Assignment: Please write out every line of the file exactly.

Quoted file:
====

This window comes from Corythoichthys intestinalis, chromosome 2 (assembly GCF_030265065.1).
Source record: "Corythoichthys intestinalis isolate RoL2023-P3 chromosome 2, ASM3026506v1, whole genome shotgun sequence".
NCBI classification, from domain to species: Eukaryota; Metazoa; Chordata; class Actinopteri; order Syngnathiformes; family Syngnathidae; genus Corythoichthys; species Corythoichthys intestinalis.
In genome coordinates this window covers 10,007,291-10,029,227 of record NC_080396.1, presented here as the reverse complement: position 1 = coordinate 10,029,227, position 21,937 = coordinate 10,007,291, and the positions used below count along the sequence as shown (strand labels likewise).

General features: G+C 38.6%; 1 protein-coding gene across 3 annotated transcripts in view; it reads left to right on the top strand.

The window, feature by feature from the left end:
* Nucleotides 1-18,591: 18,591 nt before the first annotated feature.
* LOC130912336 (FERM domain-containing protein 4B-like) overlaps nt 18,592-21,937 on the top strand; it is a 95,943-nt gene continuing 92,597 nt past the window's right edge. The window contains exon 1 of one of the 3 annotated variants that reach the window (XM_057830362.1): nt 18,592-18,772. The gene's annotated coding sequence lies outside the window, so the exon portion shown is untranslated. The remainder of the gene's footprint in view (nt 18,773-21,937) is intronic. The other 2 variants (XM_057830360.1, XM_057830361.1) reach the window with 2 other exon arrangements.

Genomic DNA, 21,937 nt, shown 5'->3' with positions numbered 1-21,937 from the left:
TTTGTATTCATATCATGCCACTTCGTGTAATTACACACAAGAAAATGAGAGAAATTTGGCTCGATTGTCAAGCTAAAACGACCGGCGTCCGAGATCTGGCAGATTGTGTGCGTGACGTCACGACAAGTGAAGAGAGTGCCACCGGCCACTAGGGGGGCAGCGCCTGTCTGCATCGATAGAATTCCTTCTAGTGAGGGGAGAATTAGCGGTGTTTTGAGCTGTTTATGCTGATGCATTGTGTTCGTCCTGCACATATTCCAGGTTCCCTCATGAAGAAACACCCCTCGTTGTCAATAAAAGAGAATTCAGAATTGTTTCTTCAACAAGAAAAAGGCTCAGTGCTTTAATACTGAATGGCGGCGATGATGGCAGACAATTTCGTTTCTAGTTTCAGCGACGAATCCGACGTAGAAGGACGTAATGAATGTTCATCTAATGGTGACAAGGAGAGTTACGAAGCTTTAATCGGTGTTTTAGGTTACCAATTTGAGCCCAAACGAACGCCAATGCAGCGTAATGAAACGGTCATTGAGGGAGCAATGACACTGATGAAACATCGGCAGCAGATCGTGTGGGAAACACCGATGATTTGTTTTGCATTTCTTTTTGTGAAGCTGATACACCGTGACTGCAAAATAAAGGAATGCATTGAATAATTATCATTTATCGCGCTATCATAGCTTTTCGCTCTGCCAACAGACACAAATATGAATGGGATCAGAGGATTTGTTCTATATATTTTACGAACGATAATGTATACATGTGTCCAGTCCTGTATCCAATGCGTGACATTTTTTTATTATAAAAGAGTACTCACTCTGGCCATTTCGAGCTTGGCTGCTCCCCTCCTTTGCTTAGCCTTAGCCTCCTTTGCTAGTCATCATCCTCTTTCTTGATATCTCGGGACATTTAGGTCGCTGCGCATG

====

This window comes from Corythoichthys intestinalis, chromosome 2 (assembly GCF_030265065.1).
Source record: "Corythoichthys intestinalis isolate RoL2023-P3 chromosome 2, ASM3026506v1, whole genome shotgun sequence".
NCBI classification, from domain to species: Eukaryota; Metazoa; Chordata; class Actinopteri; order Syngnathiformes; family Syngnathidae; genus Corythoichthys; species Corythoichthys intestinalis.
In genome coordinates this window covers 10,007,291-10,029,227 of record NC_080396.1, presented here as the reverse complement: position 1 = coordinate 10,029,227, position 21,937 = coordinate 10,007,291, and the positions used below count along the sequence as shown (strand labels likewise).

General features: G+C 38.6%; 1 protein-coding gene across 3 annotated transcripts in view; it reads left to right on the top strand.

The window, feature by feature from the left end:
* Nucleotides 1-18,591: 18,591 nt before the first annotated feature.
* LOC130912336 (FERM domain-containing protein 4B-like) overlaps nt 18,592-21,937 on the top strand; it is a 95,943-nt gene continuing 92,597 nt past the window's right edge. The window contains exon 1 of one of the 3 annotated variants that reach the window (XM_057830362.1): nt 18,592-18,772. The gene's annotated coding sequence lies outside the window, so the exon portion shown is untranslated. The remainder of the gene's footprint in view (nt 18,773-21,937) is intronic. The other 2 variants (XM_057830360.1, XM_057830361.1) reach the window with 2 other exon arrangements.

Genomic DNA, 21,937 nt, shown 5'->3' with positions numbered 1-21,937 from the left:
TTTGTATTCATATCATGCCACTTCGTGTAATTACACACAAGAAAATGAGAGAAATTTGGCTCGATTGTCAAGCTAAAACGACCGGCGTCCGAGATCTGGCAGATTGTGTGCGTGACGTCACGACAAGTGAAGAGAGTGCCACCGGCCACTAGGGGGGCAGCGCCTGTCTGCATCGATAGAATTCCTTCTAGTGAGGGGAGAATTAGCGGTGTTTTGAGCTGTTTATGCTGATGCATTGTGTTCGTCCTGCACATATTCCAGGTTCCCTCATGAAGAAACACCCCTCGTTGTCAATAAAAGAGAATTCAGAATTGTTTCTTCAACAAGAAAAAGGCTCAGTGCTTTAATACTGAATGGCGGCGATGATGGCAGACAATTTCGTTTCTAGTTTCAGCGACGAATCCGACGTAGAAGGACGTAATGAATGTTCATCTAATGGTGACAAGGAGAGTTACGAAGCTTTAATCGGTGTTTTAGGTTACCAATTTGAGCCCAAACGAACGCCAATGCAGCGTAATGAAACGGTCATTGAGGGAGCAATGACACTGATGAAACATCGGCAGCAGATCGTGTGGGAAACACCGATGATTTGTTTTGCATTTCTTTTTGTGAAGCTGATACACCGTGACTGCAAAATAAAGGAATGCATTGAATAATTATCATTTATCGCGCTATCATAGCTTTTCGCTCTGCCAACAGACACAAATATGAATGGGATCAGAGGATTTGTTCTATATATTTTACGAACGATAATGTATACATGTGTCCAGTCCTGTATCCAATGCGTGACATTTTTTTATTATAAAAGAGTACTCACTCTGGCCATTTCGAGCTTGGCTGCTCCCCTCCTTTGCTTAGCCTTAGCCTCCTTTGCTAGTCATCATCCTCTTTCTTGATATCTCGGGACATTTAGGTCGCTGCGCATG